Syncaine has a good article here about what he calls “Sandbox Envy.” The short of it is that themepark players are enticed into sandboxes by all of the potential for heroic moments, but fail to reconcile themselves to the fact that it takes a lot of work, and often mundane work, to accomplish that.
I think he is being duplicitous. The problem is even greater-sandboxes are not true sandboxes. They are just as focused and targeted as any themepark game, but are focused on mainly PvP conflict. This creates experiences which are actually very shallow when they are not similar to themepark ones. However, sandboxes are constantly marketed as being something more, with the glamourous moments Syncaine refers to being either impossible for the average player, or absurdly rare.
I recently started EVE, and am going into my second month playing. It’s a great example of this. EVE has an almost glowing rep of being a place where things happen, where it’s possible to take down an alliance or be in huge fleet battles. Syncaine mentions this as well, and he is right in mentioning that people shouldn’t expect them to be common.
He undersells it though. For a new player, its hard to impossible to make things happen. New players are outgunned by veterans with greater skills and better ships and fittings, and if they PvP at all, are consigned to tackler roles and have zero life expectancy. The kicker is this: there is nothing else. EVE has empire space, but there is little more to do than very braindead kill ten rats style quests and afk mining. Everything in EVE ultimately is in service of PvP, be it in lowsec, or in 0.0.
This tremendously restricts what can be done. It does so by making everything shadowed by it, in the same way a level system dominates a themepark game. Want to be an explorer? You’ll always be dodging pvp, or you’ll often be probing for ships in gang pvp. Want to be a courier? You have to worry about pvp not only from pirates, but your own contractor setting you up. Want to kick back and mine? You have to worry about people trying to get you to pvp by can flipping you.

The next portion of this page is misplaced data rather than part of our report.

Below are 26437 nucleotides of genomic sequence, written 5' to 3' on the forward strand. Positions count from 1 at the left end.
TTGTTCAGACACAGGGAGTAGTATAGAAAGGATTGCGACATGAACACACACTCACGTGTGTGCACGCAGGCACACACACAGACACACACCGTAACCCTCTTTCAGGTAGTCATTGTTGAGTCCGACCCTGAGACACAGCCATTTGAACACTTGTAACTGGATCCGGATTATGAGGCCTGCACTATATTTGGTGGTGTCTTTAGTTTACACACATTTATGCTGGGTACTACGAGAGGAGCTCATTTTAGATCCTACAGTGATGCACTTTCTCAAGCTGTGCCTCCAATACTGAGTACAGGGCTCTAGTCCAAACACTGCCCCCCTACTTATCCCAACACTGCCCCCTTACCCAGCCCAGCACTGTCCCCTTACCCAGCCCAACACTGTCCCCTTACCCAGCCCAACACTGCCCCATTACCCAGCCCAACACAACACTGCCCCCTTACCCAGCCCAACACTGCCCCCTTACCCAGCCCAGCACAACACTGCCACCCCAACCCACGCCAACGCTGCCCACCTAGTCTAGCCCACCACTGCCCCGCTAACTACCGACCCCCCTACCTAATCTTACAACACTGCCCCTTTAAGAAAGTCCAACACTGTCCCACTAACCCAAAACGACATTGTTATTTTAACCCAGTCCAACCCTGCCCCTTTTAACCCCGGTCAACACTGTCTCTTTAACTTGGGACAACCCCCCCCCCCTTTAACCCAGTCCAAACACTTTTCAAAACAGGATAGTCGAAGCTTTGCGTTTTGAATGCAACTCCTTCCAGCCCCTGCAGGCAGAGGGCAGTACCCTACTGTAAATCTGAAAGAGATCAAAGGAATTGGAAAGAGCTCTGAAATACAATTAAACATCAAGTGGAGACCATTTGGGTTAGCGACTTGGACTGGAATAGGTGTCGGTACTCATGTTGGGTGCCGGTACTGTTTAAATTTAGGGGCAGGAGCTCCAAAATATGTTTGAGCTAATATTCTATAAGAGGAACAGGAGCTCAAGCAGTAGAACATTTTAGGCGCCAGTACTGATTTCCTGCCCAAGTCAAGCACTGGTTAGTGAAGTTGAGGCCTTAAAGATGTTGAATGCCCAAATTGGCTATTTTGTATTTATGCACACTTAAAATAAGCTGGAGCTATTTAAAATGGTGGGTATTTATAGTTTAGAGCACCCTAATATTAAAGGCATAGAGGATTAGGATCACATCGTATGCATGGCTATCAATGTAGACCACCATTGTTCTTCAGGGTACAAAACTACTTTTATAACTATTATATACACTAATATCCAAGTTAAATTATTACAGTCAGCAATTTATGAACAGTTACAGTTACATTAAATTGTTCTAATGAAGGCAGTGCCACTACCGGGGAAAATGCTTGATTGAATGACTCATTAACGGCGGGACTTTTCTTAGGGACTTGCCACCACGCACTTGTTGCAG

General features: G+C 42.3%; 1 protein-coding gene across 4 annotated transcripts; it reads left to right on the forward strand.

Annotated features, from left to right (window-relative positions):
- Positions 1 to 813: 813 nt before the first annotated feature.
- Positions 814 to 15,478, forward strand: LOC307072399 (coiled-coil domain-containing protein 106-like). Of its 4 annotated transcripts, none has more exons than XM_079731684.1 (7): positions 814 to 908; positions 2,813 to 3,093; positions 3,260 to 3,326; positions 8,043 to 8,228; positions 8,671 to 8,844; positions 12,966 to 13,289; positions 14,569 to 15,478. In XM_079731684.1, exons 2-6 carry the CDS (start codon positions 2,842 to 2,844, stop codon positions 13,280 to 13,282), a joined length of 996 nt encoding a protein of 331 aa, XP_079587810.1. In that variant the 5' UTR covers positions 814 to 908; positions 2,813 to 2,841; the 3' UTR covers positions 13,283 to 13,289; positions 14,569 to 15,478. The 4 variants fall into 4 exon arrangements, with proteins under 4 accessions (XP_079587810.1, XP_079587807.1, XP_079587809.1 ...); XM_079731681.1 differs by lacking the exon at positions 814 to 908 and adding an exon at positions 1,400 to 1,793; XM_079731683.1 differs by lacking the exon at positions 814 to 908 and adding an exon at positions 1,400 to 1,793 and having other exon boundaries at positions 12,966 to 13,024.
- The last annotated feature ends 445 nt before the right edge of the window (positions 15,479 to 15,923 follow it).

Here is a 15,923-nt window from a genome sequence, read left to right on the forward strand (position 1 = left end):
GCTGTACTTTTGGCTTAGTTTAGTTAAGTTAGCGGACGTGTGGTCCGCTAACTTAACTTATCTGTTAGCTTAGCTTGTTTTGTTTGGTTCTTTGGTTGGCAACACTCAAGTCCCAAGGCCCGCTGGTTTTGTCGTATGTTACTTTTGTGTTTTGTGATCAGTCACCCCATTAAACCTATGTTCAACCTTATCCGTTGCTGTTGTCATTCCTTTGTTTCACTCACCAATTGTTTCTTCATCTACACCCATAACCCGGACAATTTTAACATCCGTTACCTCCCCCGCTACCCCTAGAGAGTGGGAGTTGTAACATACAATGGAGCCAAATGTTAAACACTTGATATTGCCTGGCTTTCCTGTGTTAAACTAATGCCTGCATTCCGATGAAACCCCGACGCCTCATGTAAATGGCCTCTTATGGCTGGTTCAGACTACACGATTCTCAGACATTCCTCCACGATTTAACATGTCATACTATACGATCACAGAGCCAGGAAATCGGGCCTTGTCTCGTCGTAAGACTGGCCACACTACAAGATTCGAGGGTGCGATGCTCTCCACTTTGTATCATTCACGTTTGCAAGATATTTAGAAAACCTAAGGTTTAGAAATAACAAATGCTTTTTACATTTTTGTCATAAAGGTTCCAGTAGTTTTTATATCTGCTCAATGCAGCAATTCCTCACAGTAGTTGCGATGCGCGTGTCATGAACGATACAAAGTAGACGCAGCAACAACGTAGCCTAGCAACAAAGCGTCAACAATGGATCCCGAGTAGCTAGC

Because of that, guilds and players organize to minimize risk through large scale ops. There’s less real freedom because of the threat of PvP constrains freedom for smaller corps and individuals. But there is also less real distinction because the corps organize in blobs to reduce risk and also reduce the chance for heroic moments to emerge. You become a cog, or you become a rabbit that runs away. In time, when you have payed your dues, you might be able to make a contribution on a larger scale but for most people I think it really isn’t much different from running endgame raids. Covert Ops and tacklers are just as rigidly defined as jobs and classes are in a themepark.
That’s the real source of the problem of sandbox envy, not just unrealistic expectations. They expect sandboxes to truly be different, but the main difference is full loot, always on PvP. The game itself isn’t that different. For sandboxes to be meaningful, they need to be more than just letting players replace all the mobs.